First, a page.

Monstrum (2018)

OCTOBER 22, 2020


It's a shame that The Great Wall was overshadowed by people complaining about Matt Damon starring in it, claiming the role should have gone to an Asian actor (if they bothered to wait and see the movie first, they'd know the film's plot was about an outsider the rest of the cast didn't trust, so it was kind of the point), because it was actually rather enjoyable save for the dodgy FX. Luckily for everyone, Monstrum hits a number of the same "action + monster in a historical setting" beats but without Jason Bourne or any other white guy around to bother them, and hey, the monster looks better too! Everyone wins. Except Matt Damon, I guess, poor sod.

It's one of those movies that makes me glad I ponied up for a Shudder sub a while back, but I'd be lying if I said I didn't wish I saw it at the CGV Cinema here in LA if if played there. And it'd be weird if it didn't, since it was a big budget Korean film that has been their bread and butter for as long as I've attended (they also throw in some American films with Korean subs), which means I need to pay more attention to its listings once theaters are safe again. I was thinking the monster was something lion-sized, but it was a proper giant monster that could swallow a man whole and swat away a few of them with one paw, i.e. the sort of thing that would not only be better represented on a similarly oversized screen, but also benefit from a crowd cheering as it wiped out some of the traitorous jerks that tried to murder our heroes.

Perhaps I was thinking "lion" because it actually shared some similarities to Brotherhood of the Wolf? The plot is about a monster that's eating people in the countryside, but it's actually a more complicated issue involving political machinations, not unlike that underrated 2001 film. Weirdly (though this may be a translation error, or just me missing a line somewhere), the plot is seemingly about a conniving cabinet member who is trying to overthrow their king and take the throne for himself, who "invents" the Monstrum story as a distraction for his own murderous shenanigans, and for a while you're legit unsure if there really is a monster or not. But there is, so... he made up a story and it turned out to be true? It's a bit odd.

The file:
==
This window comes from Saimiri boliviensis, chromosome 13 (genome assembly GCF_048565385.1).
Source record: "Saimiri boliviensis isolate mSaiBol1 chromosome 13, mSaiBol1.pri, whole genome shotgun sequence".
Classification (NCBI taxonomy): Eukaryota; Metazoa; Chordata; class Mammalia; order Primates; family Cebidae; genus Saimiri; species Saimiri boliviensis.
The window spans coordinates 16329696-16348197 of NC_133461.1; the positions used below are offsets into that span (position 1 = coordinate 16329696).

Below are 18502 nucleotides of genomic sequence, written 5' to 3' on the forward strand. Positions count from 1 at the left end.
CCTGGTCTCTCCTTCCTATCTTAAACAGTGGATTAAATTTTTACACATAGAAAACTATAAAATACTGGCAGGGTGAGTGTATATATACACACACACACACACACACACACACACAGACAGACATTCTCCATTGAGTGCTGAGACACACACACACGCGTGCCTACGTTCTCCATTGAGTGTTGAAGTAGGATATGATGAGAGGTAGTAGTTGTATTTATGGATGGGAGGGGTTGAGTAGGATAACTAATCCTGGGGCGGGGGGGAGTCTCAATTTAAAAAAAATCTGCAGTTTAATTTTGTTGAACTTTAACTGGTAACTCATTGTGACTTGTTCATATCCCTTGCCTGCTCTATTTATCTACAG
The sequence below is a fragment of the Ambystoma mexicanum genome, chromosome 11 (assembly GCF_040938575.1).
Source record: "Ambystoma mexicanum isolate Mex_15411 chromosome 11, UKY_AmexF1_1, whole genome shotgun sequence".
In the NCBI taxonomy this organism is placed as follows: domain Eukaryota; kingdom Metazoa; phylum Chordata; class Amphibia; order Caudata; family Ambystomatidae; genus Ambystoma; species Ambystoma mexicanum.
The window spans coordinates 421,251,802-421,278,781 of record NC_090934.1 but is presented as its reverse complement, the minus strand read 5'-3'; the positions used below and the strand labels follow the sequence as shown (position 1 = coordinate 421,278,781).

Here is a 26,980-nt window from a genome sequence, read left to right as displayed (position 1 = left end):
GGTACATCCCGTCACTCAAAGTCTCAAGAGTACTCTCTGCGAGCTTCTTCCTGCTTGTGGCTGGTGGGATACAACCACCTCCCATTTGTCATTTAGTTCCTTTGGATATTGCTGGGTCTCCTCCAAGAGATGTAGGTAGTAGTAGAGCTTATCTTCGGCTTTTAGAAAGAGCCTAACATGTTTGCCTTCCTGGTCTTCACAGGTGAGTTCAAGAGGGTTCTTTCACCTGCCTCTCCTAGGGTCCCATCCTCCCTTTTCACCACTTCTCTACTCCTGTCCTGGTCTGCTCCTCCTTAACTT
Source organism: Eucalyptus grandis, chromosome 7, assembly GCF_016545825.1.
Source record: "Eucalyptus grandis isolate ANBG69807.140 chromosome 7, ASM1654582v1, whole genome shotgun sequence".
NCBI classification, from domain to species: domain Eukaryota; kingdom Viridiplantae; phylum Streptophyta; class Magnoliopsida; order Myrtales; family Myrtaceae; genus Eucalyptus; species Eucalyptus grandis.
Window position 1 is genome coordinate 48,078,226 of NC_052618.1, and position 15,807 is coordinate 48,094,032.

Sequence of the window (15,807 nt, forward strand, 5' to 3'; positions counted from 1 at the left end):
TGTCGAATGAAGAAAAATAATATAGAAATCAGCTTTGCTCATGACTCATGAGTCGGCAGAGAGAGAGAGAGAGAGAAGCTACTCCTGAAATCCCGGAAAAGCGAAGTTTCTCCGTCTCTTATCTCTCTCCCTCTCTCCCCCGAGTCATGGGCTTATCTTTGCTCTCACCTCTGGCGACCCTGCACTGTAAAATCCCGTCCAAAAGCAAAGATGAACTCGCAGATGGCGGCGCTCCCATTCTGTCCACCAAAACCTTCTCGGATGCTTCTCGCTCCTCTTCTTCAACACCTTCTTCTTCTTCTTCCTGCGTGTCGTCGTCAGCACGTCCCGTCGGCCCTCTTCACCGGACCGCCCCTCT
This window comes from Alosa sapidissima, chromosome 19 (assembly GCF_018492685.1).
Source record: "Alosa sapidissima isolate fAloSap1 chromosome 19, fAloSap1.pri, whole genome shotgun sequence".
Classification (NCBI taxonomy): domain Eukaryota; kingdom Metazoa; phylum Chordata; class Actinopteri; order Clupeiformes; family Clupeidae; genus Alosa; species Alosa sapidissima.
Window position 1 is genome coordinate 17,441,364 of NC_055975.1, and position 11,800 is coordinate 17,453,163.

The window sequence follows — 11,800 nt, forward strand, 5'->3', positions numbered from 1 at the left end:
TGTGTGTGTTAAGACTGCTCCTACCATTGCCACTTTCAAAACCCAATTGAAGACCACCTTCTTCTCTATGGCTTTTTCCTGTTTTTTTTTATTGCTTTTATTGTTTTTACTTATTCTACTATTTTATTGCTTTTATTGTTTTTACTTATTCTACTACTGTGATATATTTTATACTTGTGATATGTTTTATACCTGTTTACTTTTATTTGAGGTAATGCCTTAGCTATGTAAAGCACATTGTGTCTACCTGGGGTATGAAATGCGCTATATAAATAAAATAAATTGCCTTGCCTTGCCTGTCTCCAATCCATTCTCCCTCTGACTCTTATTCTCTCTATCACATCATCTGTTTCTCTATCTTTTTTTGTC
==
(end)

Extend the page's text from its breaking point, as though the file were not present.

But who cares? Giant monster! The big guy makes his grand entrance around the 40-45 minute mark, inadvertently saving our heroes from the bad guy's henchmen. The film actually gives us a pretty even mix of giant monster action and normal martial arts/swordplay stuff between the two warring factions, and sometimes we get both at once! Not all of the FX work is top notch, but it's mostly pretty good, and they seem to have some kind of practical element for a few closeups, so no harm no foul. And it stays the same size! So many CGI creatures seem to change size depending on the scene, but it's pretty consistent to my eyes.

It also gives us a solid group to care for. Our hero (Kim Myung-min) is a former guard who was exiled for saving a child from execution (her mother and everyone else around was believed to be carrying the plague), called back into action because he was the best the king ever knew and also knew he could be trusted, and he is joined by his now grown "daughter" and his right hand man (he refers to him as brother but I think it's honorary?). This information is given to us via flashback; when we meet the trio they are barely surviving due to the men being unable to hunt properly, leading the girl to think they're just incompetent - she actually laughs when someone comes to call them into action again. The look on her face when she discovers that they really are pretty capable fighters is a great moment, and they continue to impress throughout (there's a silent neck break moment near the end that's way more badass than anything John Wick did in his last adventure). And Parasite's Choi Woo-shik is fun as a page who accompanies them, due in part to his crush on the daughter. But that stuff never really takes center stage, thankfully; I was dreading an Armageddon style ending where Kim's character sacrifices himself so the two young lovers would be able to live happily ever after, but no - they stay focused on the main plot.

The only thing I didn't like were its occasional video game-esque fight scenes, where the camera zooms in and out of the action and pans around to showcase a different fighter without cutting. It honestly just looks like those canned animations you get in games like Arkham City or Assassin's Creed, where if you pull off a proper combo it gives you a more cinematic animation before returning to the gameplay, except far less engaging because it's a movie, not a game. The only good thing about those in games is a quick break from having to worry about being hit since you'll be invulnerable for the second or two - it's otherwise just distracting, and that's all it is here. I'm sure the actors are capable fighters (or at least, the anonymous stunt guys they're fighting are) but these moments make them look like cartoons. Also not a fan of the strobe-y slo-mo during a few of the attacks, but they are thankfully quick.

I've said on many occasions that Korean films tend to be more in line with my sensibilities than other countries with healthy genre output (certainly when compared to other Asian countries, at least), and this is no exception. It's nothing I'd need to watch a million times, but it's a solid adventure with a great monster, likable and interesting characters, and a genuine plot that kept me intrigued in between the carnage. What more can I ask, besides the director not making it look like a PS3 cutscene on occasion? Not much!

What say you?


Post a Comment

Movie & TV Show Preview Widget